Creative Writing Across Time Zones



I’ve been comparing notes with fellow blogger Joy Bautista Collado on what creative writing means to us. We live in different time zones, eight hours apart: she lives in the Philippines, and I live in the UK. I wondered how the geographical difference would affect our responses. Would there be any obvious cultural differences? This is the conversation we had:

What do you love about creative writing? What inspires you?

Katie: I have to admit, I’ve been struggling for inspiration today. Then I heard a piece of choral music. It made me think about being inside a monastic cathedral, with the candles flickering on old paintings. It’s these unexpected bursts of inspiration that lead to stories.

Joy: What I love about creative writing is that, I can go to different realms and worlds. Imagination is the limit.

Katie: Yeah, I also love creative writing because there’s so much scope to create magical images, and reveal secrets, to take your reader on a journey. I’d like to go beyond myself, and be part of something greater, to become immersed in the ancient craft of story-telling.

Joy: Also, I am able to express my other self. Knowing that other people are touched by what I have written inspires me to write more.


What don’t you like about creative writing? What do you struggle with?

Katie: I don’t like the times when my ideas fragment, or when I feel like I’ve gone up a blind alley.

Joy: I’m struggling with having the discipline to consistently write everyday.

Katie: Yeah, I can relate to that. I also feel bad when I spend time reading and researching, but struggle to start a new story.

Joy: I also struggle with the thought that, if I can write a good story or novel.

Katie: I have times when I really wonder if I my ideas will turn into good stories. Usually, though, I’ll go back over my notes, a few days later, and find there’s something there after all!


What do you ultimately hope to achieve by sharing your work?

Katie: By sharing my stories, and discussing them, I hope to write better stories with greater empathy. I would love to see them in print.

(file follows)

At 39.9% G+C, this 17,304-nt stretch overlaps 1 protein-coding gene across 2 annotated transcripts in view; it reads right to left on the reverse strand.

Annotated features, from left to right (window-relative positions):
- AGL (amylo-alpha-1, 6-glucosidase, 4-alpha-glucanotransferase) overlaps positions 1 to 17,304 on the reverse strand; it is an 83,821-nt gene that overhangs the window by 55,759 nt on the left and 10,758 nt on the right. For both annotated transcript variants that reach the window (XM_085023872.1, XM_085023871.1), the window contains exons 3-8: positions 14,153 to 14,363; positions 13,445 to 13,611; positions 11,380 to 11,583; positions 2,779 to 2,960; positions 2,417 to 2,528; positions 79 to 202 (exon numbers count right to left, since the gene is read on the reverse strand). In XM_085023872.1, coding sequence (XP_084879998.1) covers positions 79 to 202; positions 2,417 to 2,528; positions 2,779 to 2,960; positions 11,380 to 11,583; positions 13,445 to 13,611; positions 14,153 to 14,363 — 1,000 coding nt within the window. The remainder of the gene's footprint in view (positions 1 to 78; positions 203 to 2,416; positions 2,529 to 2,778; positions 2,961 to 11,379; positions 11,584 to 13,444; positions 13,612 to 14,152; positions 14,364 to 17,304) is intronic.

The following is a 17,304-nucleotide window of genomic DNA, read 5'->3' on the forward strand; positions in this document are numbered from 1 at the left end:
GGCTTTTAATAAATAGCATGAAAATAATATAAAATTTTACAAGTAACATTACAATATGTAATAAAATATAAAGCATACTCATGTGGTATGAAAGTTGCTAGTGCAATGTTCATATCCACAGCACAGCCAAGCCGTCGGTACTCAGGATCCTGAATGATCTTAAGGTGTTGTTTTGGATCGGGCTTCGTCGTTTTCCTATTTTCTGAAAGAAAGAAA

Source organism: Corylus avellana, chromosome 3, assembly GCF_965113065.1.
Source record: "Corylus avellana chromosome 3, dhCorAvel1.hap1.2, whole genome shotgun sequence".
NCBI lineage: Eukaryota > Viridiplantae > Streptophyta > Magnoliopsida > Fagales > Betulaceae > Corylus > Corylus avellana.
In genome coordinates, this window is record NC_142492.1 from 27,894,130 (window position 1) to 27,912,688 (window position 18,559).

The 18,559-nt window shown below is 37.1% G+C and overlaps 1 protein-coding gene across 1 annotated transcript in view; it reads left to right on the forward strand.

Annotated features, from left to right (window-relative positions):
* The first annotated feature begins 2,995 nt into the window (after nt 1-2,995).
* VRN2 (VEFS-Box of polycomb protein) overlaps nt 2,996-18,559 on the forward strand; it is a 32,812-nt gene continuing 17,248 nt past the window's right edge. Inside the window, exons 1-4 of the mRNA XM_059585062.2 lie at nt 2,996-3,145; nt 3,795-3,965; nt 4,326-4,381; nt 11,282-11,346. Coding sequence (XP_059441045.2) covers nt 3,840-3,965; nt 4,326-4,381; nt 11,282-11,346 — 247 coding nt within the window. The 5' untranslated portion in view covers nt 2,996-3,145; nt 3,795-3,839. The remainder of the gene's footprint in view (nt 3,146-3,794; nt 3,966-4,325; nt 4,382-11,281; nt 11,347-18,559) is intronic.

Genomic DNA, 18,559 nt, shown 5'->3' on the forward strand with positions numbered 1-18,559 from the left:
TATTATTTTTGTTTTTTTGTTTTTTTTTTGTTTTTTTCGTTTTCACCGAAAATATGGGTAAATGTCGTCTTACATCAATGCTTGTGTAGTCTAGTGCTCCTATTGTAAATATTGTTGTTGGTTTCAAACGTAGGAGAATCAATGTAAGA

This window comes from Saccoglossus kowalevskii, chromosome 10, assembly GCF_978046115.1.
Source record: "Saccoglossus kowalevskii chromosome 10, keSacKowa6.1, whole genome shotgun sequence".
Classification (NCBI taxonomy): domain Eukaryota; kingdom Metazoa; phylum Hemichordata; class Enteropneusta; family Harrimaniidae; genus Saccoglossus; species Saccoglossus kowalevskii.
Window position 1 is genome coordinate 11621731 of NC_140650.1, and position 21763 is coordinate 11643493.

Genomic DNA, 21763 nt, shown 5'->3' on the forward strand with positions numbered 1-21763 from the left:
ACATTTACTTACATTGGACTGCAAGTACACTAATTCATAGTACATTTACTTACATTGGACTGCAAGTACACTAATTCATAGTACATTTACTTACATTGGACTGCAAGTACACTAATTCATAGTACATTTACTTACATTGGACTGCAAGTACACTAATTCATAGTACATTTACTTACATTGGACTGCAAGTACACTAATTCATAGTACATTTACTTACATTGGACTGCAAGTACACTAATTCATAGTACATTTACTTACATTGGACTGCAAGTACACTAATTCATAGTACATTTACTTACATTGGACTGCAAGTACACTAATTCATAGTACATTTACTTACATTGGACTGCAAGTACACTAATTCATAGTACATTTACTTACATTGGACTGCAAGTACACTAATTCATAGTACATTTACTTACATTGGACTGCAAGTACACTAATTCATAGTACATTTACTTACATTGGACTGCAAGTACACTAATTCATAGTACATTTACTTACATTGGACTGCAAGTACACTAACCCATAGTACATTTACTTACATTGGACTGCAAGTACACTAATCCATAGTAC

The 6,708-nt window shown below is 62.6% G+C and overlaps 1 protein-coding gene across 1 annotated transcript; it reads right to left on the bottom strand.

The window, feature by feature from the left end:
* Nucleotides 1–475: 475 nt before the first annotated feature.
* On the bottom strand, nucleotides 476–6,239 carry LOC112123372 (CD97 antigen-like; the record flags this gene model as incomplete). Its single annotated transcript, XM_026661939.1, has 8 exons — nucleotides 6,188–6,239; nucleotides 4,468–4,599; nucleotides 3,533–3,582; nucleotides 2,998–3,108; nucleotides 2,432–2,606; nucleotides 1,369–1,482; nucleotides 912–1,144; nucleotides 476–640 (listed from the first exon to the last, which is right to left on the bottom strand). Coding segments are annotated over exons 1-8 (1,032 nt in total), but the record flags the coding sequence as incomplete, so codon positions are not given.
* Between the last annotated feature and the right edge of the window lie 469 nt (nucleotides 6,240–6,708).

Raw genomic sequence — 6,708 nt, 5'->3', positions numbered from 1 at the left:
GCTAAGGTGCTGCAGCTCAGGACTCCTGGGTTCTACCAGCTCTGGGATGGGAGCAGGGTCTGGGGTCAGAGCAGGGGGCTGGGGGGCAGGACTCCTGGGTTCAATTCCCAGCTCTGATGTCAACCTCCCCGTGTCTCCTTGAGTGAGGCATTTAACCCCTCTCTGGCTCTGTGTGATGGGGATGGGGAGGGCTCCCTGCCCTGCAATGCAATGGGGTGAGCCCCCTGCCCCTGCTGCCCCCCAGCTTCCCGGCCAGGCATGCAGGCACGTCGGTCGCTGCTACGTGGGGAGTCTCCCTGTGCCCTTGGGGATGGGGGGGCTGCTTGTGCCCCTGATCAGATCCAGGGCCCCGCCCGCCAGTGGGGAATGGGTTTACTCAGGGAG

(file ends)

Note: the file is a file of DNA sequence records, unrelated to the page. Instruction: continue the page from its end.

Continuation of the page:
Joy: I hope to ultimately to touch a lot of people through my writing.

Katie: I like that. At the moment, I’m enjoying being part of a blogging community, and connecting with people I wouldn’t otherwise know. Reaching out to people has spurred me on in my writing.

Joy:  My ultimate dream is for someone to read my work in the future and say: “It’s because of your work that I love reading books” or “Because of your works, I want to write.”

Joy and I haven’t yet met each other in person, but our responses share some surprising similarities. We both understand the magic of story-telling. We feel compelled to reach out to readers, and share our ideas, to change lives.

What motivates you, as a reader, a writer, or both? Thanks for reading.

You can find more about Joy on her blog:

About Katie Hamer

I am a writer, an artist, a photographer, philosopher, interior designer, listener, and explorer.
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9 Responses to Creative Writing Across Time Zones

  1. joybcollado says:

    Cool! We should try this again. 🙂

  2. Hi, you two, this is great. What a nice conversation. I love what you said about inspiration.

  3. Pingback: The Joy of Writing – Mary S. Sentoza | Get Bliss or Die Trying

  4. Mirel says:

    Nice post! Like your comments about what you like about creative writing. As for me, I like the way creative writing lets us play with ideas in different ways, explore new avenues. And since I’m a pantser, I love watching where the story leads me.

    • Katie Hamer says:

      It’s lovely to hear your comments on my post! I’m learning, since I took up the FabNano challenge, that I’m a pantser too! My excuse is that I believe too much plotting makes a story predictable. Letting a story grow organically is much more natural.

      It’s like when I go for a walk I haven’t been on before. I’ll set off with a map and good intentions, but I know I’ll almost certainly get lost along the way. However, I always find my way home. That’s the most important thing!

      Thanks for visiting my blog. I will return the favour 🙂

      • Mirel says:

        I’m not sure if plotting makes a plot more predictable, other than to us. I think that part of it is that I’m not an unorganized thinker, my thoughts jump around, but when I sit and write, I’m focused. Also, I find the writing more exciting when I wait for the characters to reveal what happens yet. When I finished my NaNo novel, I realized that I should fit in an extra voice towards the beginning (the book is written from several different people’s perspectives. It was fun doing that!) to include some information that would tie things together. I found it the hardest to get myself to sit down and write it since I knew exactly all the bits it had to include. I found that more shackling than not knowing what was coming next.
        Bottom line, we all work differently, and that’s OK as long as it gets us there…

  5. Pingback: Day 2 of what I’ve learned | Born Again Writer

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